Digitalis Purpurea, Foxglove: Popular For Its Pendulous 2 To 3 Inch, Tubular, Dark Rose To Purple Flowers

Digitalis Purpurea, Foxglove: Popular For Its Pendulous 2 To 3 Inch, Tubular, Dark Rose To Purple Flowers


Photo Compliments of Ryan Somma

Digitalis purpurea, or you will hear it more commonly called foxglove, is one of the more striking flowering plants you can add to your garden.  Foxglove produces only a basal rosette of light green, oblong leaves in the first year. Flowers are borne in the second year on terminal, one-sided racemes atop leafy, 24 to 28 inch tall spires arising from the centers of the basal rosettes. Pendulous 2 to 3 inch long, tubular, funnel-shaped, dark rose-pink to purple flowers with purple and white spots inside are closely grouped along each spike.

Foxglove is a late spring bloomer that reaches its peak about the same time as roses begin to bloom. After flowering, plants can become somewhat scraggly by late summer, and, because they are biennials, consideration may be given to removing them from the garden as soon as they release their seed.

How To Make Your Digitalis Purpurea Thrive

You will want to apply a thin layer of compost each spring, followed by a 2 inch layer of mulch to retain moisture and control weeds. Water plants during the summer if rainfall is less than 1 inch per week. You will need to stake the taller varieties to keep them upright. Remove the central flower spike after flowering to encourage other side shoots to form and produce more flowers. However, if you want the plant to self-sow and multiply, leave the flower spike intact on the plant so seeds can mature and disperse.

Foxglove is easily grown in average, medium, well-drained soil in full sun to part shade. The ideal condition is moist, organically rich, acidic soils in part shade. To nurture thriving plants you need to not allow the soil to become fully dry.

General Digitalis Purpurea Information

Diseases & Pests

In 10 years I have had no disease or pest problems.  If you plant is under stress you may see powdery mildew, or leaf spot can be a problem, if left untreated these can become real problems that will cause considerable damage to the foliage by late summer.  Dense crowns may rot in soggy, poorly-drained winter soils. Potential insect pests include aphids, mealy bugs, slugs and Japanese beetle.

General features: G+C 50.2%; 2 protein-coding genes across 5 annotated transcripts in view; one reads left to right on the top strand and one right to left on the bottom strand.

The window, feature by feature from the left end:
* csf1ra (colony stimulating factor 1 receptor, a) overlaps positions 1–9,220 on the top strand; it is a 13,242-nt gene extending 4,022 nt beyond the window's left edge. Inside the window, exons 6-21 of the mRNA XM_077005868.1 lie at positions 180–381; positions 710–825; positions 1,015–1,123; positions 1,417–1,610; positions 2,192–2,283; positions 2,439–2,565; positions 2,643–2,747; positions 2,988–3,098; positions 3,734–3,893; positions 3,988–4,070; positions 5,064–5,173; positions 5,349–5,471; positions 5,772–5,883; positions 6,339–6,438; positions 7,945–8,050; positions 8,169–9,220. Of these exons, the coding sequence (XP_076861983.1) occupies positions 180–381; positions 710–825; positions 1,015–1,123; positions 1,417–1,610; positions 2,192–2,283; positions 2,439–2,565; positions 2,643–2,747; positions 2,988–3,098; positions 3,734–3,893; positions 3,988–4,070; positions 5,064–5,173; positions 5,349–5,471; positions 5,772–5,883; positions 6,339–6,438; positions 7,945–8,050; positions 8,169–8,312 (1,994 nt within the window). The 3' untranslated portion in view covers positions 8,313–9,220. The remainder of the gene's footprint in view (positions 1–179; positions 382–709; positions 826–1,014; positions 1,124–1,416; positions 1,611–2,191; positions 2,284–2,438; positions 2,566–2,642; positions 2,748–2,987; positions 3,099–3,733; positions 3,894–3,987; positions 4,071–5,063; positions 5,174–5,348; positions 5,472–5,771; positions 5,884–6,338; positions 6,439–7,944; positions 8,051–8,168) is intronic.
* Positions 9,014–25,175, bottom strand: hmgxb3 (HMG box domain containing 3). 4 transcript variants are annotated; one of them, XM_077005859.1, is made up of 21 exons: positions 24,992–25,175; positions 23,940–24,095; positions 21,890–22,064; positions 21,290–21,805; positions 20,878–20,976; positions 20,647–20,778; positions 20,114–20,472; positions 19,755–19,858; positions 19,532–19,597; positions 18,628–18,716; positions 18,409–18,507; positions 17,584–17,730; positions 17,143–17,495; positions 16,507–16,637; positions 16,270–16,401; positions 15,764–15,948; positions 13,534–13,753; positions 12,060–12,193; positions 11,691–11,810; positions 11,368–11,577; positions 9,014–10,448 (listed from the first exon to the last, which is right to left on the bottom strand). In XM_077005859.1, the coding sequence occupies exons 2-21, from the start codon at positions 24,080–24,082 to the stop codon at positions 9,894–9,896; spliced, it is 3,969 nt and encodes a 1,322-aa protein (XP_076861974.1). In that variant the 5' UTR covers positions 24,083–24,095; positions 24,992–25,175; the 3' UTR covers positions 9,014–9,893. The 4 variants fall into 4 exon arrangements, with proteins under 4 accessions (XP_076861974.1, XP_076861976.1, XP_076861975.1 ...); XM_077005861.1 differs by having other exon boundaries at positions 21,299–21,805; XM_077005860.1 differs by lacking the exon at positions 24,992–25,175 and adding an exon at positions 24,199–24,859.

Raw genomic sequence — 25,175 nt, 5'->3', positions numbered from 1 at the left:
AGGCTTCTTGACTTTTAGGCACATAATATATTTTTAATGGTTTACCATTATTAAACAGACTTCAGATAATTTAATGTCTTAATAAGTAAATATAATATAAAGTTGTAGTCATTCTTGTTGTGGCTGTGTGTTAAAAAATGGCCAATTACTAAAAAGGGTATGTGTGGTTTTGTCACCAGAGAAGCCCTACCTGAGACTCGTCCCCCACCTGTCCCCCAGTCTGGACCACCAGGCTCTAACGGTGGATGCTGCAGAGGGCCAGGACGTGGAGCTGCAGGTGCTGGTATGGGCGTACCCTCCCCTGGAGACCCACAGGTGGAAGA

Your plant will thrive without pesticides in a well-balanced garden that has good airflow and natural predators.


This plant is a biennial which may be grown from seed sown directly in the garden in spring after last frost (for flowers the following year). You will quickly realize it freely self-seeds under favorable conditions, and, as with biennial hollyhocks, can establish colonies in the garden that will persist for years as if they were perennials.

Garden Uses

The tall spires provide striking color and good architectural height to the border, and are particularly effective in front of dark backgrounds such as those provided by a wall or shrubs. Foxglove is also quite effective in woodland gardens or naturalized areas.

Quick Facts

  • Family: Plantaginaceae
  • Common Name: Foxglove
  • Plant Type: Herbaceous perennial
  • Hardiness Zones: Zones 4 to 8
  • Height: 24 to 60 inches
  • Spread: 12 to 24 inches
  • Bloom Time: May to June
  • Bloom Description: Strawberry pink, white, yellow, or purple
  • Sun: Full sun to part shade
  • Maintenance: Low
  • Water: Medium
  • Native Range: Western, southern, and central Europe
  • Attracts: Hummingbirds
  • Tolerates: Rabbits, deer

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  1. They aren’t really supposed to grow here (Zone 9) but I got hold of some seeds and planted them. Two plants lived. Made it through the winter okay and now they just sit there. No stalk, no blooms. Bummer.

  2. Foxgloves are beautiful! They don’t grow in this part of the state 🙁

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